Composite components are a great feature of JSF 2.0. The canonical example is a login component with fields for the username and password:

<mylib:login name="#{user.name}"
      password="#{user.password}"
      loginAction="#{user.login}"/>

http://www.ibm.com/developerworks/java/library/j-jsf2fu3/login.jpg

This has been well explained elsewhere. But here is what always baffled me. I want to have a composite date component, with three menus for day, month, and year.

But I want it to have a single value of typejava.util.Date, so I can use it like this:

<mylib:date value="#{user.birthDay}"/>

and not

<mylib:date day="#{user.birthDate}" month="#{user.birthMonth}" year="#{user.birthYear}"/>

Why do I care?

  • My classes aren't all made up of strings and numbers. I use objects when I can. My User class has a propertybirthDay of type java.util.Date. I don't want to write boring code to take dates apart and put them back together.
  • I want to use bean validation for the date property, with a @Past or@Future annotation.

I asked around and people told me that this couldn't be done with composite components—I'd have to write an actual custom component.

But, as I discovered, it is not so. With a small dose of knowledge of the JSF lifecycle, and the poorly documented technique of backing components, this is actually pretty easy. Here goes.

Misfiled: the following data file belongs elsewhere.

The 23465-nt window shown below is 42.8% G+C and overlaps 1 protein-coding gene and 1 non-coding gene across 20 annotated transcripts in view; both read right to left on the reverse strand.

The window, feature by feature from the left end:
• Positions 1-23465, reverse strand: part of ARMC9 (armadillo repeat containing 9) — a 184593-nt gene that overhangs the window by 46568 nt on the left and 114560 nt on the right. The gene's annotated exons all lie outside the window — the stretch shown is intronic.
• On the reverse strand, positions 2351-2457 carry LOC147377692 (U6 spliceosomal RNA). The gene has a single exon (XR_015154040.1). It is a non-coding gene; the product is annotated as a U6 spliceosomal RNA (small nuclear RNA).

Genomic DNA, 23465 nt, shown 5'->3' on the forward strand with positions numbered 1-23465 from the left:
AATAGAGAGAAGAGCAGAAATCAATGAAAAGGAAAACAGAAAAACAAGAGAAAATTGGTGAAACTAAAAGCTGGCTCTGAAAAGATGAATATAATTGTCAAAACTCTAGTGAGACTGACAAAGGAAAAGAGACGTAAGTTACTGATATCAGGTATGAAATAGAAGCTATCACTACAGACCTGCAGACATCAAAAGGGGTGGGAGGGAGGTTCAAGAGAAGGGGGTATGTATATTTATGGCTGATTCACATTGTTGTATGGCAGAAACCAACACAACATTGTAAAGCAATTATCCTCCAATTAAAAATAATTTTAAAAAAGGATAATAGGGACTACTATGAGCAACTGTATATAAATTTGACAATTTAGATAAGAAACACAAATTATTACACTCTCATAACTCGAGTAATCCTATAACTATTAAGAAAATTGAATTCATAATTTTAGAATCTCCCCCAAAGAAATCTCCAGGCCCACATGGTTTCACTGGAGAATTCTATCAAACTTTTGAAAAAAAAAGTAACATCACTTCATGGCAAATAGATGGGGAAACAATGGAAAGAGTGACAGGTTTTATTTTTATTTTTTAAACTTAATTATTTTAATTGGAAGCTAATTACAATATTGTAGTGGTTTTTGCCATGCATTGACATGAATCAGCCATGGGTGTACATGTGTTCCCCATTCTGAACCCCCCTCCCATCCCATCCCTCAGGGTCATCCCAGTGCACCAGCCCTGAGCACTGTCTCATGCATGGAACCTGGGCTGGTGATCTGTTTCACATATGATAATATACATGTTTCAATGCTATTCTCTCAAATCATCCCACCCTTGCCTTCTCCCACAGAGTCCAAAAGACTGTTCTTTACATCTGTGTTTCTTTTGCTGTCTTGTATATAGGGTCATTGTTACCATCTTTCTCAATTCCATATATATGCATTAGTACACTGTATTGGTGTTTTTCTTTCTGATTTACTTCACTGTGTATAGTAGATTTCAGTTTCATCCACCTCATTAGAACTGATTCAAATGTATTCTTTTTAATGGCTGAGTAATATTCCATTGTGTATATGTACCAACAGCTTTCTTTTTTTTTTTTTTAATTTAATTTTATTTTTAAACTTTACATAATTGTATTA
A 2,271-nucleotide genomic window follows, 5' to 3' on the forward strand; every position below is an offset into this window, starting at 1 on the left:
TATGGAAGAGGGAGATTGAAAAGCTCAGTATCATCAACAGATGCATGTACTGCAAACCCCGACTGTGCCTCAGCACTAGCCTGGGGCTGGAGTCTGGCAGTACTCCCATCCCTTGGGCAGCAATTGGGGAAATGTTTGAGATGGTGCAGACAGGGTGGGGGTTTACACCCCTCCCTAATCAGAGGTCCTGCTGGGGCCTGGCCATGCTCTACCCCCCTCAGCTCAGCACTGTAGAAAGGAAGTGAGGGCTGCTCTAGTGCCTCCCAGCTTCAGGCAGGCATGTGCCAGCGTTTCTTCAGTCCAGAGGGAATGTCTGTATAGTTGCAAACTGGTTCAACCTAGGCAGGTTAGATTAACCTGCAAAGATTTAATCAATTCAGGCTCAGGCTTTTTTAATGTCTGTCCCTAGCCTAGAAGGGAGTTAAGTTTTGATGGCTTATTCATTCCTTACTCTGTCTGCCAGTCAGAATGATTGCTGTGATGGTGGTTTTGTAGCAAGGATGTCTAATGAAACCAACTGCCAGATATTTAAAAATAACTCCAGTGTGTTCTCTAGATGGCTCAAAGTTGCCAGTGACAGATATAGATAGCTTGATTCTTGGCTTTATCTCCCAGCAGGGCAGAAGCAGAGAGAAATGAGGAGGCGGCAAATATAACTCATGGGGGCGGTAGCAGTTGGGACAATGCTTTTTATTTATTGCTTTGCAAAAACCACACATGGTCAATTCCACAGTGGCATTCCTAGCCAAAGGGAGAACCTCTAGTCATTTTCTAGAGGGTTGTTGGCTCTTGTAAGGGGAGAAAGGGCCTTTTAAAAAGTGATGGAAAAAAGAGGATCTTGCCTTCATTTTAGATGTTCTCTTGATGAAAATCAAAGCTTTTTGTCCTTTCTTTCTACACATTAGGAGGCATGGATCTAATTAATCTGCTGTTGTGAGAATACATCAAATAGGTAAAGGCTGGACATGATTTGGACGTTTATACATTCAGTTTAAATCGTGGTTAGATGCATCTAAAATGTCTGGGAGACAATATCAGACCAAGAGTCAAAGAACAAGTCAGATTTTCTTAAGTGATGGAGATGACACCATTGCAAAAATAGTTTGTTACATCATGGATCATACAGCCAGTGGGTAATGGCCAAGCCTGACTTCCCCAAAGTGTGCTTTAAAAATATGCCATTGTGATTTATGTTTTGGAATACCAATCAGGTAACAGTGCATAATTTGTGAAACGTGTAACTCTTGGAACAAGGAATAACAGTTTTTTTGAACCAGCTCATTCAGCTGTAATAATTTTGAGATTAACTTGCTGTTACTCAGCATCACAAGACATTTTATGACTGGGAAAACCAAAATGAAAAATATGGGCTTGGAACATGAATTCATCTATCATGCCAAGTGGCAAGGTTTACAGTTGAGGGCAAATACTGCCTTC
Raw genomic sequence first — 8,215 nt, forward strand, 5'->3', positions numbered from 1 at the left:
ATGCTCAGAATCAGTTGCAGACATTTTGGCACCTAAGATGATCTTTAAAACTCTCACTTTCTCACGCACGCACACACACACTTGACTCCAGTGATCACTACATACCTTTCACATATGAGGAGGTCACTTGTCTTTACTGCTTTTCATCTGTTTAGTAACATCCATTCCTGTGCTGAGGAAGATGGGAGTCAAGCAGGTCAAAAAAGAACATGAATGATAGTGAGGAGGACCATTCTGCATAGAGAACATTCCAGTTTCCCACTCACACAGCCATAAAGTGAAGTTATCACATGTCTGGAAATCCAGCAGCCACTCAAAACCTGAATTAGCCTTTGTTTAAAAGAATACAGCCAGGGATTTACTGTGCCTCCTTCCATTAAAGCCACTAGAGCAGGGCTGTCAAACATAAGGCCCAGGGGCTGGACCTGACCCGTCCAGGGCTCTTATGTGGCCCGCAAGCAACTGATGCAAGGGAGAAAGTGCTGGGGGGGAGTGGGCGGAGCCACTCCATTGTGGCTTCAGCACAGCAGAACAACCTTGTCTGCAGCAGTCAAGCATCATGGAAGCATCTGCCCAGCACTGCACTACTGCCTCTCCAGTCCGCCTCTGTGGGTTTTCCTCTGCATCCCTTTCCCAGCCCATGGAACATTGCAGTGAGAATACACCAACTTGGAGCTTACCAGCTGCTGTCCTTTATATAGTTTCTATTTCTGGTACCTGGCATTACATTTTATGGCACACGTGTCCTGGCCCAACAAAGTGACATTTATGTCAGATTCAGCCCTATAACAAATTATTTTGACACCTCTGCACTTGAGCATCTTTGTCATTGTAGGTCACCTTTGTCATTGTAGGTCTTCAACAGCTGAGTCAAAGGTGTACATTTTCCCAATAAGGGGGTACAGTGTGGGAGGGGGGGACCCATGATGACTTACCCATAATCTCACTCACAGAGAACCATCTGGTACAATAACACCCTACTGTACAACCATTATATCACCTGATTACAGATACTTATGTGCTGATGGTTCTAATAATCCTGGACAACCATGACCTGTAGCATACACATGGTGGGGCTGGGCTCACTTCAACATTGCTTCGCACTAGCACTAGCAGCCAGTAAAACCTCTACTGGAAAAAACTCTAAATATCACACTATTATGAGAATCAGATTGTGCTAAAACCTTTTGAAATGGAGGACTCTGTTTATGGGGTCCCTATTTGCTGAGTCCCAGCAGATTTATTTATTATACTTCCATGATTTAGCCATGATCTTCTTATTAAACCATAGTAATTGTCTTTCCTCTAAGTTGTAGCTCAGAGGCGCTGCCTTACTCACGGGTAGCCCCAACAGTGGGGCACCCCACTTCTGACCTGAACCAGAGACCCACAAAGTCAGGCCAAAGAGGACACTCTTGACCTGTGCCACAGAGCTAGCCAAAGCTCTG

When you make a composite component, it is normally turned into a UINamingContainer that contains the child components in the implementation. But you can also force a different component to be used, provided

  • it implements the NamingContainer marker interface
  • its “family” is"javax.faces.NamingContainer" (don't ask...)

The easiest way of using your own component is to make a class whose name is libraryName.compositeComponentName, such asmylib.date. (It's a bit weird to have a lowercase class name, but that's the price to pay for “convention over configuration”.)

package mylib;
public class date extends UIInput implements NamingContainer { 
    public String getFamily() { return "javax.faces.NamingContainer"; }
    ...
}

Note that I extend UIInput and notUINamingContainer. In the world of JSF,UIInput is an “editable value holder”, a class that holds a value of an arbitrary type (not necessarily numbers or strings), and to which you can attach validators.

The JSF lifecycle starts out like this:

  • The HTTP request (doesn't actually have to be HTTP—in JSF, everything is pluggable) delivers name/value pairs
  • Each component can pick from the request what it wants in thedecode method and sets its submitted value
  • The submitted value is converted to the desired type (integer, date, whatever), becoming the converted value
  • If the converted value passes validation, it becomes thevalue of the component

For a composite component, the submitted value is a combination of the submitted values of the children. You could combine them by putting them into a map, but I simply say that the submitted value is the composite component: